Stocks crashed? Try a classic car instead

As fears over China’s slowing economy wiped hundreds of billions off stock markets around the world on “Black Monday” yesterday many ashen-faced investors will have been wishing that they had chosen another home for their money.

Others, having extracted their cash, will be considering where on earth to put it. Given the predictions that this crisis may have further nasty surprises in store is it time to look at unorthodox alternatives such as luxury goods, art, jewellery and fine wine?

For those that do, one area of investment in this category has roared ahead of other asset classes over the past decade, beating even art’s rise of 252 per cent. In its Luxury Investment Index Knight Frank notes that classic car values have gone up by 487 per cent in this period, and by 16 per cent last year alone. Sales at the main auction houses generated a total of £780 million last year, according to the Classic Car Auction Yearbook, nearly doubling in 12 months.

One significant contribution to that total was a 1962 Ferrari 250 GTO Berlinetta that sold for almost £23 million at Bonhams auction house, smashing the world record for a classic car. Two weeks ago a private collection “of the greatest and most iconic European modern supercars” broke another record, fetching £42.5 million at the RM Sotheby’s auction in California. The 25 cars included Lamborghinis, Ferraris, Porches, Bugattis, and other supercars. The sale beat the previous record for a private collection, set in March when Sotheby’s sold a collection of American classics for £34.2 million.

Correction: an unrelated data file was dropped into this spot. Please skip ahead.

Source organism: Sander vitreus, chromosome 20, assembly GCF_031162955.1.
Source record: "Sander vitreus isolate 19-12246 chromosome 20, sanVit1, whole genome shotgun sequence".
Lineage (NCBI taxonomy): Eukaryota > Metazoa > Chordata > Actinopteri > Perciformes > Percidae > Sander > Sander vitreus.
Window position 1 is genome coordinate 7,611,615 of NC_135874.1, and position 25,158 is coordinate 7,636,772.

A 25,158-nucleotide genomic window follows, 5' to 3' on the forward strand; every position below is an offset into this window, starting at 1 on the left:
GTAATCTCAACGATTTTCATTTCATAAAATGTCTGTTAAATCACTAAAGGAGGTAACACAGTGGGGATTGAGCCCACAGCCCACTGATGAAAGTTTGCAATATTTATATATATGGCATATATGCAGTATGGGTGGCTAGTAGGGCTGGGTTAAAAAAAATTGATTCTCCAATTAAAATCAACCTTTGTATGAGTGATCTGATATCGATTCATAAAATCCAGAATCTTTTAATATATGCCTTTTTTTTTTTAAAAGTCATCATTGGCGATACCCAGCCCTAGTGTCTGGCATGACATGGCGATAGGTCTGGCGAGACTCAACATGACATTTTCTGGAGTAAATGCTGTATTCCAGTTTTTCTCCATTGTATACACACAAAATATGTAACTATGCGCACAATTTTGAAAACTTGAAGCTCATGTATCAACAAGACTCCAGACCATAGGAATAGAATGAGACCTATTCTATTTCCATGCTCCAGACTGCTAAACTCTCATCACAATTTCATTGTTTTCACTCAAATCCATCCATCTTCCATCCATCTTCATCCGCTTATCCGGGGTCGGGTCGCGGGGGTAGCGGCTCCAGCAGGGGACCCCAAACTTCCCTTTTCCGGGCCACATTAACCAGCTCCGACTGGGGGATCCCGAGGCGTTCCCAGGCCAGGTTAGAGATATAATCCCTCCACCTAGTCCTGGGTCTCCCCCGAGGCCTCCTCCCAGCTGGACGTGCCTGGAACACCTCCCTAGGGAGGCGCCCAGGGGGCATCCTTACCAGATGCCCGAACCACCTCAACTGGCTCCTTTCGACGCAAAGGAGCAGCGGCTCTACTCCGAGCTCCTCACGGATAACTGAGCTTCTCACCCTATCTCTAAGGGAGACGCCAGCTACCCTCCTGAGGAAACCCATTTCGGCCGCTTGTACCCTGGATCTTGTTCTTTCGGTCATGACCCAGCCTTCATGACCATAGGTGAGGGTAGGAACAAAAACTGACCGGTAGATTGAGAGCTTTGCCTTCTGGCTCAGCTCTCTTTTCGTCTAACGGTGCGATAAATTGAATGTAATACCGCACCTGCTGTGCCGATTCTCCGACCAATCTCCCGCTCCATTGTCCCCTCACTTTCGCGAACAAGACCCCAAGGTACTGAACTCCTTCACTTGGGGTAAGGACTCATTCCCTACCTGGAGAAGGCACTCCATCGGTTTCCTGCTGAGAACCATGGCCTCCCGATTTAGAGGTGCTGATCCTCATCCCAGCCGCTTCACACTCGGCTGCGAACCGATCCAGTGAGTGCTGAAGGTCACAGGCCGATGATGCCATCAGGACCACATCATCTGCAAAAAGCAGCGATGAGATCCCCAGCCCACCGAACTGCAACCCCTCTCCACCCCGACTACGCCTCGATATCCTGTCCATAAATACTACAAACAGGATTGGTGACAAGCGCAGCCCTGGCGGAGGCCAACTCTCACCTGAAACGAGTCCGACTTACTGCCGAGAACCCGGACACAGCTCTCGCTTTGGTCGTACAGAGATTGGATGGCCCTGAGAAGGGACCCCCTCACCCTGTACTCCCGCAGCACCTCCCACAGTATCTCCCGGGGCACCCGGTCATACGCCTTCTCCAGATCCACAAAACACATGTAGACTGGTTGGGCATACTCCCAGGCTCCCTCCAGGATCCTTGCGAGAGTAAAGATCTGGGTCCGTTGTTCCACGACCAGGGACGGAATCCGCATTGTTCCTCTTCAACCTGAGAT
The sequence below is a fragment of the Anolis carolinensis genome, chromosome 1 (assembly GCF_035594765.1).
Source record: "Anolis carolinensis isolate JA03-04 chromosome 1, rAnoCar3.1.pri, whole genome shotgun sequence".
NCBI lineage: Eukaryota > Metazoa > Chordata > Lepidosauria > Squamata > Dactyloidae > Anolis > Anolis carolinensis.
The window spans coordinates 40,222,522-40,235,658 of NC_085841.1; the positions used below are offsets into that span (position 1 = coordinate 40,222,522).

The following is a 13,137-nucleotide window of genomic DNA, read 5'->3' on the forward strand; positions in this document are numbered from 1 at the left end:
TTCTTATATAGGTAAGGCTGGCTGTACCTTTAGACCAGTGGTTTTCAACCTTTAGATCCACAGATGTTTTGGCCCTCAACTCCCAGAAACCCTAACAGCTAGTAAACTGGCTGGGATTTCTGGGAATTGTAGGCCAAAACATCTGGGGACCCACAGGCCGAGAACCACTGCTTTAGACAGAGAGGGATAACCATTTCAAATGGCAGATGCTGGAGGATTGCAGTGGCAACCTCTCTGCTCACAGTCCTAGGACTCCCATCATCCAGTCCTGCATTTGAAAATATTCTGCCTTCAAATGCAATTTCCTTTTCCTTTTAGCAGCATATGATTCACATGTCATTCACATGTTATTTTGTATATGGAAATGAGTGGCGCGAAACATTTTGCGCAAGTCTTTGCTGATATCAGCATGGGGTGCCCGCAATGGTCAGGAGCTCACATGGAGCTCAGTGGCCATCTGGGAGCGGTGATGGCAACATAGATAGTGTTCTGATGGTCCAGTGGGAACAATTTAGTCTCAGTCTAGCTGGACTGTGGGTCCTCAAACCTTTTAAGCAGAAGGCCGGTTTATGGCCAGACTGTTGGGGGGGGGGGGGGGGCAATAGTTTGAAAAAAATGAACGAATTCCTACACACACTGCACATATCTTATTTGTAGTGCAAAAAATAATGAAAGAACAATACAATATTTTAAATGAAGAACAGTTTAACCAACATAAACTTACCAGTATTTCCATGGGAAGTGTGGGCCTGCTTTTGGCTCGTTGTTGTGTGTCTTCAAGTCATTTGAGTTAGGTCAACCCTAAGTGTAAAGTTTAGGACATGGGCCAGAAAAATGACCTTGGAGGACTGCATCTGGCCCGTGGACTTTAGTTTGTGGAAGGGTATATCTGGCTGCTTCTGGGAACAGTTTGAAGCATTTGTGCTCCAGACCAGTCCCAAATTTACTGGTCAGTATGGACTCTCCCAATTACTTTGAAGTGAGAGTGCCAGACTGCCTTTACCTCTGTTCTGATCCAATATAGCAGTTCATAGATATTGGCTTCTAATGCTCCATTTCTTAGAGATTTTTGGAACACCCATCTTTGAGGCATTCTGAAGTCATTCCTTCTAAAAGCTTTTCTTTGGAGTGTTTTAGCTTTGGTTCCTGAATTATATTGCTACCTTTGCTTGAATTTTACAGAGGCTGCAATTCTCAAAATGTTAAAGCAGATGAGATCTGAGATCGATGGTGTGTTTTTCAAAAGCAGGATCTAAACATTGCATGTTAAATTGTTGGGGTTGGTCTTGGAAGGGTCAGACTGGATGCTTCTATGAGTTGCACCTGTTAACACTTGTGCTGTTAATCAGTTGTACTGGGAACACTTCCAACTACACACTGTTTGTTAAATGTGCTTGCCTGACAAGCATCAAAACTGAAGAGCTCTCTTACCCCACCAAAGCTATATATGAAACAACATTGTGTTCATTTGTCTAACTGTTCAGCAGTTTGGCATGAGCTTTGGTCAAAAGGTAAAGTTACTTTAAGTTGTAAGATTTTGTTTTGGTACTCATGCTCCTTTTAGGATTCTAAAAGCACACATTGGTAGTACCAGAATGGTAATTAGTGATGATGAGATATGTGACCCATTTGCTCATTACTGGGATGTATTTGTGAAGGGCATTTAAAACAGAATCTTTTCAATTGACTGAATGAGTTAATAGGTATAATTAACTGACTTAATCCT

Cars from the Fifties and Sixties are among the most sought after, with Ferrari, Porsche, Mercedes-Benz and Jaguar particularly in demand. Investors don’t have to have millions to spend however, and healthy returns can be made at the lower end of the market.

According to Hagerty, the specialist insurer, the model that had the biggest rise in price in the first six months of year was the Fiat Dino 2000 Spider, which increased in value from £45,000 to £65,050 – a rise of almost 45 per cent. Even the early-model VW Golf GTI increased from £7,890 to £10,463, a 33 per cent rise.

The asset class also has a tax advantage over shares because classic cars are considered to be “depreciating assets” by HMRC even if they rise substantially in value.

However, there are additional costs above and beyond the vehicle purchase that are important to bear in mind with classic car ownership. These include transaction costs, storage, maintenance and insurance.

For those not put off by this, a significant sale will take place next month in which investors will have the chance to buy classic cars from the collection of Chris Evans, the DJ and television presenter due to replace Jeremy Clarkson at the helm of the BBC’s Top Gear programme.

The collection is estimated to be worth a total of £11 million. He will auction the cars at Bonhams’ Goodwood Revival sale in West Sussex, including a replica of the vehicle featured in the film Chitty Chitty Bang Bang, estimated to fetch between £250,000 and £350,000.

Among the other lots for the September 12 sale are six Ferraris, including a 1971 365 GTS/4 Daytona Spider that he bought for a record £2.27 million last year, and three classic Jaguars. The car with the highest estimate, £2.6 million to £2.9 million, is a pale green 1966 Ferrari 275 GTB/6C Alloy that can reach 0 to 60 mph in 6 seconds and has a top speed of 160 mph.

A 1964 Daimler Dart Police Car SP250 has an estimate of £50,000 to £60,000, while a 1958 Jaguar XK150 3.4 Fixed Head Coupe is estimated at £65,000.

Sholto Gilbertson, Bonhams’ director of motor cars, says: “Chris Evans is offering 13 incredible motor cars, including 6 outstanding Ferraris. In refreshing his collection, others will have the opportunity to enjoy Chris’ fantastic cars. You never ‘own’ a classic car, you enjoy it, look after it, and pass it on for others to appreciate.”

Of course it could also be said that you never really own shares and they will also eventually be passed on to others. But you’re unlikely to “enjoy” them. They’re far less fun to have in your portfolio than a car, and as the events of this week demonstrate, sometimes more prone to crashing.

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